We have lots of juicy stuff to dig into today — Audacy is reportedly looking to sell Cadence13 to save its NYSE listing, The Morning Toast gets a new ad sales partner and a rebrand, and Rachel Maddow joins the growing list of talent ditching TV for podcasting. Oh, and Kim K dropped her podcast the same day the SEC dropped the news that she had agreed to a million-dollar settlement for charges that she illegally promoted crypto.
But first, self-promotion!
It’s the last day to enter the Hot Pod Summit lottery
Quick reminder: today is the last day to put your name in the lottery for an invitation to Hot Pod Summit LA. The event is coming up soon, and I’m excited to see you all there.
Report: Audacy is exploring the sale of Cadence13
Audacy is in financial trouble, and it may have to sell podcast network Cadence13 to get out of it. While its competitors iHeartMedia and Cumulus have also been hurt by the economy this year, Audacy has been trading under $1 since early July, which means it is at risk of being delisted by the New York Stock Exchange. According to a report from Axios, the audio company has hired bankers to look for a buyer for Cadence13 for a quick influx of cash.
“We don’t comment on rumors of this nature. We remain absolutely committed to the growth of our podcasting business, as demonstrated by the investments we’ve made in our studios, content and talent,” said Ashok Sinha, a spokesperson for Audacy.
Audacy acquired Cadence13, which is home to hits like We Can Do Hard Things with Glennon Doyle and Fly on the Wall with Dana Carvey and David Spade, in two stages in 2017 and 2019. The 2019 deal, in which Audacy gained full ownership of the studio, valued Cadence13 at $44 million. Axios reports that it is looking to sell the studio for double that amount, which would be worth more than Audacy as a whole. Even as one of the three biggest radio companies in the country, Audacy currently has a market cap of only $61 million.
Rachel Maddow is also trading TV for podcasting
Maybe it’s not just a comedy trend. Following the longtime MSNBC host’s decision to cut back her on-air schedule to just one day a week, Rachel Maddow is launching a new limited-series podcast for the network. Rachel Maddow Presents: Ultra will follow the Great Sedition Trial of 1944, which exposed the Nazi-backed plot by sitting members of US Congress to install a fascist regime. The eight-part show launches on October 10th.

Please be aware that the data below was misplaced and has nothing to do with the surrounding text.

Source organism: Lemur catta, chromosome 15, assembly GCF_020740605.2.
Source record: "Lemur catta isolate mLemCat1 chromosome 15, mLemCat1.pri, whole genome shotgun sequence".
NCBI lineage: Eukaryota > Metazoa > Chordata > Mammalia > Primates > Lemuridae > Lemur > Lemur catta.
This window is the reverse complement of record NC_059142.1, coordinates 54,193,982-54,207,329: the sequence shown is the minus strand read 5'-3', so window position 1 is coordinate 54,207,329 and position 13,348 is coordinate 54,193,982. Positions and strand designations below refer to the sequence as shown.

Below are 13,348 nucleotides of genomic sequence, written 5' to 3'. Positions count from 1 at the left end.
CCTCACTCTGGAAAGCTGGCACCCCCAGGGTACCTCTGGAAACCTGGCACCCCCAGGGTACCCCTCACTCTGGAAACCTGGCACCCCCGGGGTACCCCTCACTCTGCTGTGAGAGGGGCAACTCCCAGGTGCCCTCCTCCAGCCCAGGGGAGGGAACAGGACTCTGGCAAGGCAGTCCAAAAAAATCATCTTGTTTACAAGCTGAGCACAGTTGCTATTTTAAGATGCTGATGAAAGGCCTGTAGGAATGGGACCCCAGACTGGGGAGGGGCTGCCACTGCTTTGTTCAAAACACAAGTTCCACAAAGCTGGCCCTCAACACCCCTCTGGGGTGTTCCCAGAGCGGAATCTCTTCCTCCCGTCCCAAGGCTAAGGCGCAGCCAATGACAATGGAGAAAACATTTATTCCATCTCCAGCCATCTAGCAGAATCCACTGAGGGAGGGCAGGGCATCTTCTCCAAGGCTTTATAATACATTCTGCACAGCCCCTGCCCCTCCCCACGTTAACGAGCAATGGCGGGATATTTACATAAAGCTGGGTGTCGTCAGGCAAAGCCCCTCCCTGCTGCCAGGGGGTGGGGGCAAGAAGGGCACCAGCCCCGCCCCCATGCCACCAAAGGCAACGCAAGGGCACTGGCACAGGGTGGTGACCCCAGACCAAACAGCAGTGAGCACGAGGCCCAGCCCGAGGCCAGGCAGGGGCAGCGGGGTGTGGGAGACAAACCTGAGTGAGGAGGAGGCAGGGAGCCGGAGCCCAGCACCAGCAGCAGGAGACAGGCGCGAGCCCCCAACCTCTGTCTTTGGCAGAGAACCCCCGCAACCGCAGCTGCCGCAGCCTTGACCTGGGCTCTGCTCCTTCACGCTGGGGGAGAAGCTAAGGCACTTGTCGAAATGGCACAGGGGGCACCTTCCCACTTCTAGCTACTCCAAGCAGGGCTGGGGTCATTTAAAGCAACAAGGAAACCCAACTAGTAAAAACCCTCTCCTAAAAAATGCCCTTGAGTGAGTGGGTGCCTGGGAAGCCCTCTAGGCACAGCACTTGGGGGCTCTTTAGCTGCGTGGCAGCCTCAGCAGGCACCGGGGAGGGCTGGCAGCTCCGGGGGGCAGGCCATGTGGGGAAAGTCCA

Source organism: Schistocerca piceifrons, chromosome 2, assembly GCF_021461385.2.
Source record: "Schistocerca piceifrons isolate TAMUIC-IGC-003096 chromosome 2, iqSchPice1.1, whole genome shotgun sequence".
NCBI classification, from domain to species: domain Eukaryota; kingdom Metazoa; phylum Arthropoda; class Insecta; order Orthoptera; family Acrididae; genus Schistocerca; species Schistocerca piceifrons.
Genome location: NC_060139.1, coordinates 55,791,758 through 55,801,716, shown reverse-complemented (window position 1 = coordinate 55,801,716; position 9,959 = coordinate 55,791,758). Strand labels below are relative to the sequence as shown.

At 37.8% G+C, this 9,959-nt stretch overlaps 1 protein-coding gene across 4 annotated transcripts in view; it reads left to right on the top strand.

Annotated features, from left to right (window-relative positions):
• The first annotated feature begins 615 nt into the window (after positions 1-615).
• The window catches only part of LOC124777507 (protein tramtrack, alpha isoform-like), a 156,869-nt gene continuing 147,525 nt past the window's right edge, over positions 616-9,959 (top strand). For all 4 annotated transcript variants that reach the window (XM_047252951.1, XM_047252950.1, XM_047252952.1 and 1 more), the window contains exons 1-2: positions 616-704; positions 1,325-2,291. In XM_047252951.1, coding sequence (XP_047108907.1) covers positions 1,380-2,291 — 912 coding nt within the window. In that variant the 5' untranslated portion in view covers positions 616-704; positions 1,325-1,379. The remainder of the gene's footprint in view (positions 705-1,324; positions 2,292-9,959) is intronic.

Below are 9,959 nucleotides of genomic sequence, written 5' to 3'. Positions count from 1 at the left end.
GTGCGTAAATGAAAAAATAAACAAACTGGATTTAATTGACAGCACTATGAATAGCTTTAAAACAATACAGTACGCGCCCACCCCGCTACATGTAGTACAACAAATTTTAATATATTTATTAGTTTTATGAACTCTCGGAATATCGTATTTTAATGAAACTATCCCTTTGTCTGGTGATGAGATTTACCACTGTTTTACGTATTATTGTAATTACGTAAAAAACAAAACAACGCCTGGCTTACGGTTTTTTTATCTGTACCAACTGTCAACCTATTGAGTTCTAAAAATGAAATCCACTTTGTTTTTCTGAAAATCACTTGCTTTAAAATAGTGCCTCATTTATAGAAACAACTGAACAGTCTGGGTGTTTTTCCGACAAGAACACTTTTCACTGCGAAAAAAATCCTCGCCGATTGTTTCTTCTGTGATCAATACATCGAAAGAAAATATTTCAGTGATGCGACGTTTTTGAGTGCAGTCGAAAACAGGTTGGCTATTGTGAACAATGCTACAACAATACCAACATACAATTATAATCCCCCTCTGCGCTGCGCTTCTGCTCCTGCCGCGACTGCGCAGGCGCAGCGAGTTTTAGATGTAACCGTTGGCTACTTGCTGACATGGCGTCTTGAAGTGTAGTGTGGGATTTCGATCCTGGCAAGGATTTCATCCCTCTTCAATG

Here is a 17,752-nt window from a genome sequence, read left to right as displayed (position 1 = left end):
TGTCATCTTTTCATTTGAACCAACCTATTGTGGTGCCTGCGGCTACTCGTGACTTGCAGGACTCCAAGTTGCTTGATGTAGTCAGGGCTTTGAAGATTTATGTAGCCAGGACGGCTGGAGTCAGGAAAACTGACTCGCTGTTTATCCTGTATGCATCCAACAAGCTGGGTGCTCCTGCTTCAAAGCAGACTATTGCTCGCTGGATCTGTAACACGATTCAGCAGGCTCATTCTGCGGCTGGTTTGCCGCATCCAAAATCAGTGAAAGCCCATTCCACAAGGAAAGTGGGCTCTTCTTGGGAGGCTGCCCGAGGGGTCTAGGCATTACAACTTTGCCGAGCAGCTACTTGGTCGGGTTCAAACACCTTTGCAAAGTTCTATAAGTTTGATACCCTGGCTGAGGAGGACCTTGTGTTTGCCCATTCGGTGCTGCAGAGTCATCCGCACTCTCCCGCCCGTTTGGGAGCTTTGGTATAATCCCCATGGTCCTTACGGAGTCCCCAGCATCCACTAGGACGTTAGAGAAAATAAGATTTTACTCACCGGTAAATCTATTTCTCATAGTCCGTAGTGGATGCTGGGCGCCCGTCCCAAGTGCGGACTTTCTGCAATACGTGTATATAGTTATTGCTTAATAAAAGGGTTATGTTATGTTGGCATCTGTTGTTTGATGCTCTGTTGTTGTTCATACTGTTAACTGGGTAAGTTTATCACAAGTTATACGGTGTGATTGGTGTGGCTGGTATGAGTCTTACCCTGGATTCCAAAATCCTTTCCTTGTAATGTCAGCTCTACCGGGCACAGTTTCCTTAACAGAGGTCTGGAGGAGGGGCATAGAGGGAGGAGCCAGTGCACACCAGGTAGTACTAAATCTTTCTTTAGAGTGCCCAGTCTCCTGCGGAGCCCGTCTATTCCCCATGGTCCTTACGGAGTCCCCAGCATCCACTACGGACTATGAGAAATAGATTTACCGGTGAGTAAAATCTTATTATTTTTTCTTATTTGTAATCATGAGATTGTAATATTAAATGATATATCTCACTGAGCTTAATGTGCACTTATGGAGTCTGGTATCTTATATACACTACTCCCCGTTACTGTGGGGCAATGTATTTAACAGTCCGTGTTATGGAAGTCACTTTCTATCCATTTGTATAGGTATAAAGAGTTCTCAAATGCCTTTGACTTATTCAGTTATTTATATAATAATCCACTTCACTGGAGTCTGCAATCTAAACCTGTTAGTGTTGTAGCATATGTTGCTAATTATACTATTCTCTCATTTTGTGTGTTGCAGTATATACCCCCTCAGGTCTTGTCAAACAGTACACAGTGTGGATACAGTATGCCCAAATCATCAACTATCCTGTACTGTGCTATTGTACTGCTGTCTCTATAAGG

It’s the first major project announced since Maddow said she would be stepping back from the daily grind to pursue long-form content for the network. The fact that it’s a podcast is not surprising since she previously produced Bag Man, a podcast based on her book about Spiro Agnew. But I think it also speaks to the way podcasting, in particular, has changed the options available to personalities like Maddow and, for that matter, Trevor Noah.
Even a decade ago, having a daily TV show was the gold standard — it was the premium vehicle for influence and multi-million-dollar paydays. But as cord-cutting continues’, cable doesn’t have the shine it once did. And why slog it out in the studio five days a week for 10 (or more) hours a day when you can make just as much money and reach just as many people (if not more) by recording a podcast twice a week from home and maybe throwing in the occasional streaming special. Conan O’Brien seems to have no regrets about ditching linear (nor would I if I sold my company to SiriusXM for $93 million). In his announcement last week, Trevor Noah made it clear that he is leaving The Daily Show to be free to pursue other things, like his lucrative standup tours, and I would bet a podcast deal is also coming down the pike.